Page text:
IRS reviewing 2 million returns for fraud
The federal government is ramping up its efforts to combat criminals who engage in identity theft to collect other people's tax refunds.
This post is by Richard Rubin of Bloomberg.com.
With less than a month remaining in the tax-filing season, that number "approaches the total" of returns identified for review in 2011, Miller said. A primary cause of such fraud, he said, is identity theft.
"The IRS is confronted with the same challenges as every major financial institution in preventing and detecting identity theft," he said. "We cannot stop all identity theft. However, we are better than we were, and we will get better still."
Last year, the IRS prevented the issuance of $14 billion in fraudulent refunds, Miller said. This year the agency has added hundreds of employees to its anti-fraud efforts and has implemented new filters that flag questionable returns. (Post continues below video.)
Legitimate refunds are delayed when the IRS spends additional time reviewing returns before issuing refunds, said Nina Olson, the national taxpayer advocate. When the IRS tries to speed up returns, fraudulent refunds are issued.
"There is no way around these trade-offs," said Olson, who runs an independent office inside the IRS.
Sen. Bill Nelson, a Florida Democrat, said criminals have turned to tax fraud instead of stealing cars or dealing drugs, affecting honest taxpayers.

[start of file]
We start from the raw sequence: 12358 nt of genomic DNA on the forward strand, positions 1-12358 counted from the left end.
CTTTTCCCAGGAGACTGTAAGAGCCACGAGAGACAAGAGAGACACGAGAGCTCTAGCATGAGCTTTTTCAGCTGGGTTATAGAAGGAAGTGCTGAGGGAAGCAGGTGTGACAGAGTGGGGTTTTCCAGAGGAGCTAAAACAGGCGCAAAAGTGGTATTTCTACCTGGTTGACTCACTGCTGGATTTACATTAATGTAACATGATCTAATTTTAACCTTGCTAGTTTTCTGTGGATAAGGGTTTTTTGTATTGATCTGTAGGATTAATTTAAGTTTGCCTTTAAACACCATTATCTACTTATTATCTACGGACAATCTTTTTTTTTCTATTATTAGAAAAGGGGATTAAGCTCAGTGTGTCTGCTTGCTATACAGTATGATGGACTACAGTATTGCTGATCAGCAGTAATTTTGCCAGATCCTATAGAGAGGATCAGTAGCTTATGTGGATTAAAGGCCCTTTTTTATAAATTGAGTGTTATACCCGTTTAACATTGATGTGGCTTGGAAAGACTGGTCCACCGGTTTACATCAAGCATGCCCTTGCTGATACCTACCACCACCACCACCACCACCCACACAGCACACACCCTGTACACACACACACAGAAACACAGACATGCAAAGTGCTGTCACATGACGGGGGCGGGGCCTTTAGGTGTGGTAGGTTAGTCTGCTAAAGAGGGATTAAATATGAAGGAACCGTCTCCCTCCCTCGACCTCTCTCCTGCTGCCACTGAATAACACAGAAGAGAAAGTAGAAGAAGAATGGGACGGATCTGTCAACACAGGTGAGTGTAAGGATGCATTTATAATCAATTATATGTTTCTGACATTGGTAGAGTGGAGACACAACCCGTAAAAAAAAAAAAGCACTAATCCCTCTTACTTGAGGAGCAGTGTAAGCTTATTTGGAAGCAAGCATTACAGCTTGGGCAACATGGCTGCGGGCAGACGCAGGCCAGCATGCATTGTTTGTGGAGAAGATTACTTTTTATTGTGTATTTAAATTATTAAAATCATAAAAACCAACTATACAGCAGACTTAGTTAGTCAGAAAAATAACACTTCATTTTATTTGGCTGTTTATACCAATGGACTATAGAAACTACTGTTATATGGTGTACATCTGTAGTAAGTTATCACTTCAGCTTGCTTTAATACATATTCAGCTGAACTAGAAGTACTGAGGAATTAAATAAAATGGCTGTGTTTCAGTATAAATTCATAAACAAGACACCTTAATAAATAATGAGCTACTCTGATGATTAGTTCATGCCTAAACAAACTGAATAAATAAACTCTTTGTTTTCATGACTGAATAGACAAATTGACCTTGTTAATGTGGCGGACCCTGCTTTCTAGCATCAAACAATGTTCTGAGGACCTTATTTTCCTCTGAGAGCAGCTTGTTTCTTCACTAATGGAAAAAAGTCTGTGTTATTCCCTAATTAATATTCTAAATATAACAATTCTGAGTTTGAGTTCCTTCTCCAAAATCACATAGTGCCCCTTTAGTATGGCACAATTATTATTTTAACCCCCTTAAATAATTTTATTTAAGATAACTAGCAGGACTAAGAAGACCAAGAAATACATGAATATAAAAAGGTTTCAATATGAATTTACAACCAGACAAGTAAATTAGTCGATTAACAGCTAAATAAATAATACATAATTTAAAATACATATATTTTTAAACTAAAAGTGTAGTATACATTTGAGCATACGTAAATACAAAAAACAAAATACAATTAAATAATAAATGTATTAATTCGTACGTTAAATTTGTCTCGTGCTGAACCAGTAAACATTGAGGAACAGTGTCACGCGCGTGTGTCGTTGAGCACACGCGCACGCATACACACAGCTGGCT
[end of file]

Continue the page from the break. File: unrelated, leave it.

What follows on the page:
"Their lives are being turned upside down by identity theft and then tax fraud," said Nelson, who is chairman of the Senate Finance economic growth and fiscal responsibility subcommittee, which held the hearing. "They have their tax refund stolen, and then they are delayed when the IRS sorts out the mess."
Criminals receive identifying information from a variety of sources, according to Miller’s testimony. He cited the case of an Alabama woman, sentenced to prison, who obtained information about student-loan borrowers from her former employer and then filed false tax returns.
Some prisoners also file fake tax returns and claim refundable tax credits, Miller said.
"We see thefts from schools," he said. "We see thefts from hospitals, doctor’s offices."
Nelson has introduced legislation that would impose tougher penalties and make it harder to gain access to the Social Security numbers of people who have died.
More from Bloomberg.com and MSN Money:
But the real mystery to me is how the Social Security Administration can lose the death records of someone. In 1966 my grandfather died just as he applied for his SS, my mother received his death benefit to help pay for his burial. But his SS number which I have does not show up in SS records anywhere. Wonder if this was incompetence or something else.
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